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Creative research methods interactive semimar

Join us for an interactive seminar where three members of CEEN will be sharing how they are / have been using creative methods in their research.

Event details

Organised by the Creative and Emergent Education Network (CEEN).

Nancy Katingima Day: Forgotten Educational Spaces: Music making in Contemporary Kenya
I will explore how the act of music making has been a powerful vehicle through which a unique, not yet fully understood worldview or philosophy, has played a part (and continues to do so) in shaping the minds of young people in contemporary Kenya. This ‘philosophy’ may be recognisable yet difficult to articulate using words or text therefore posing some methodological challenges which I am trying to address.
For over 23 years I have been involved with Music Education in various contexts within Kenyan urban educational contexts. I am now a part time PhD Education student exploring how Kenyan (in the broadest sense of the word) young people can capitalise on the vast richness of their cultural heritage while at the same time remaining relevant to their present reality as well as in negotiating an emergent future through music making.

Lizzie Swinford: My Body Talks: What does dance have to offer children with English as an Additional Language?
This presentation is based on a qualitative case study examining a 6 week project delivering dance workshops to 3 and 4 year olds in an Exeter nursery and focusing on the EAL children in the class. It concerns EAL children’s engagement in dance activities and the potential of dance to involve them in nursery life, meeting their social and personal needs through embodied creative activity.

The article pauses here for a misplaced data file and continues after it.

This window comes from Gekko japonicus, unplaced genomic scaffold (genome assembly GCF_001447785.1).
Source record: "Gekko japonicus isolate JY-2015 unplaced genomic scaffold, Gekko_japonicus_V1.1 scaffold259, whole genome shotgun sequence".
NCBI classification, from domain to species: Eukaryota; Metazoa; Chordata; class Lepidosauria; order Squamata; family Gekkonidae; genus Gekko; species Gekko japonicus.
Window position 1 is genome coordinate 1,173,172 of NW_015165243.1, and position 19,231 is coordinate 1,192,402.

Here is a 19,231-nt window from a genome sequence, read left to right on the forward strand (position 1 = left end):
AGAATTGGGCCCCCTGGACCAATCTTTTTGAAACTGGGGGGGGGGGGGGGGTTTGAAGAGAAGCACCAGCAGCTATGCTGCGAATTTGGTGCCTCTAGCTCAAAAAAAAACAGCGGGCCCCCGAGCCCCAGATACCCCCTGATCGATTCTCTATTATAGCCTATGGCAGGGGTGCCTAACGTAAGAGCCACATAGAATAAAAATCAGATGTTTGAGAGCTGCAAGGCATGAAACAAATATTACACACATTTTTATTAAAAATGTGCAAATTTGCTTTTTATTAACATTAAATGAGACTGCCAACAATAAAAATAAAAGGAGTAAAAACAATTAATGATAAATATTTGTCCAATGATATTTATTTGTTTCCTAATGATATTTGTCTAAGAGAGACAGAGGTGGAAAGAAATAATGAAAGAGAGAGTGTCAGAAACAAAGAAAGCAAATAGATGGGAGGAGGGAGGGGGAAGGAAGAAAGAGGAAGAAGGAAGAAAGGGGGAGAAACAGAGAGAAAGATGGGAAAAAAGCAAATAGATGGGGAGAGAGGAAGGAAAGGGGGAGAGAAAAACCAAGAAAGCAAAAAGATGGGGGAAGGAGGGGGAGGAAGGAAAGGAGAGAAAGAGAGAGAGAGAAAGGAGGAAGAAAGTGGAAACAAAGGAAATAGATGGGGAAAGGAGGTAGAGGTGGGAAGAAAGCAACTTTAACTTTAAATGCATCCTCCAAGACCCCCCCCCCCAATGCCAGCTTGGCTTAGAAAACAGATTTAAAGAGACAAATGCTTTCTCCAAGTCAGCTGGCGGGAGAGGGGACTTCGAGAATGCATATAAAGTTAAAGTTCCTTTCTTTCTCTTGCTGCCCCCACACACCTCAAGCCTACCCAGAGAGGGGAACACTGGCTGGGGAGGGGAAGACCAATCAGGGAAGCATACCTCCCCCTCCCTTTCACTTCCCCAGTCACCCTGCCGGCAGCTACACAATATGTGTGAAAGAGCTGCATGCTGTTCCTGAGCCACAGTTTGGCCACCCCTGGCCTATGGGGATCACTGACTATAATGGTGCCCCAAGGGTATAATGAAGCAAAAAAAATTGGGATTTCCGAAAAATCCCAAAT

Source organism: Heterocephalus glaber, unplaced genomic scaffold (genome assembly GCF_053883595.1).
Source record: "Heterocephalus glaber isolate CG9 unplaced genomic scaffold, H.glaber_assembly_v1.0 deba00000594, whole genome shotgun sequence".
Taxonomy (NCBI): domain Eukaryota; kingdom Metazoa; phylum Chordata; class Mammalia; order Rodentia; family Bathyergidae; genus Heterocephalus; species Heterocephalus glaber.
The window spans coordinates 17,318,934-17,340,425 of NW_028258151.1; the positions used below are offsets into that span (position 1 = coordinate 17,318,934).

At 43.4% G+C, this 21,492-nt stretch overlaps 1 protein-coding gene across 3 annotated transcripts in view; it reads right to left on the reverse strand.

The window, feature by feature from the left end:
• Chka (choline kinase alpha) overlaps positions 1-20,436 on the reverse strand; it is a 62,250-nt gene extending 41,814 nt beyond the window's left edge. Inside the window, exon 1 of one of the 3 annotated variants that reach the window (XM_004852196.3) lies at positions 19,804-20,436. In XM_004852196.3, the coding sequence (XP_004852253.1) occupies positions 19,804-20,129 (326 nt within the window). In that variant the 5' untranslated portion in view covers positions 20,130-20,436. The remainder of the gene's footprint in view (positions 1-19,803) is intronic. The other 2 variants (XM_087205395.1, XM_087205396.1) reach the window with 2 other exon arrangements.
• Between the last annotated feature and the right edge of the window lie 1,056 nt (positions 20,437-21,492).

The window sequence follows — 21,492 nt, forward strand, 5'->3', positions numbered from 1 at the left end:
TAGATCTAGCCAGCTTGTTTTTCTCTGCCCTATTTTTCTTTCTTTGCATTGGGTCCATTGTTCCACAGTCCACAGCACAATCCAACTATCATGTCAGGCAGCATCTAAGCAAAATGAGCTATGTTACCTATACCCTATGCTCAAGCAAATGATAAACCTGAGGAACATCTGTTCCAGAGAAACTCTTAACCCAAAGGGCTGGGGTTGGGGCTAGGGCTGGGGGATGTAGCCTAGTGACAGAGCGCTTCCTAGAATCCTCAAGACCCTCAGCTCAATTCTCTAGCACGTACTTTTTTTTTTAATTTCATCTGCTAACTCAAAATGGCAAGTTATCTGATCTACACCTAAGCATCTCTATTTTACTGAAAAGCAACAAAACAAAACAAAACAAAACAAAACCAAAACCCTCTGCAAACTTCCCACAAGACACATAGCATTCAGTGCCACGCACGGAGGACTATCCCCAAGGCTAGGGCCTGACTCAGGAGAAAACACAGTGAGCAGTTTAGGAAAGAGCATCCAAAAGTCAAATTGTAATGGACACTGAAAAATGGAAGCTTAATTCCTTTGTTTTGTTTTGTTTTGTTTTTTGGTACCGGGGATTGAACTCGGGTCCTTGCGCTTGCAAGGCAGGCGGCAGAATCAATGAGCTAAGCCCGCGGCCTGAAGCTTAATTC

I am a dance practitioner living and working in Devon. Recently my work has come to focus on early years and special needs children. Currently I am working on an ACE funded dance and story-making project for Devon Libraries with fellow dance and movement artist Pip Jones. I completed the MA in Education at St Luke's last summer and this presentation is based on my dissertation.

Thomas Ralph: Walking with Pupils as a Strategy for Fighting Familiarity

This presentation considers how a researcher, who is very familiar with school from an adult’s perspective, can fight this familiarity to better understand the day to day experience of children in that environment. In order to do this, it considers the nature of emplaced experience and the importance of movement in the creation of places. Walking with participants can enable a researcher to reorient themselves and bring their own experience closer to that of their participants.
It suggests that not only is the study of movement in school neglected, moving with children in school is a valuable means by which a researcher can fight their familiarity with that environment.
I recently completed his PhD which consisted of an ethnography that took place in a school in the South of England located on a social priority estate. This focused on investigating what kind of people the pupils wanted to be recognized as and asked what kind of place they wanted school to be. I am currently the Subject lead for the PGCE Secondary Maths course.


Baring Court 112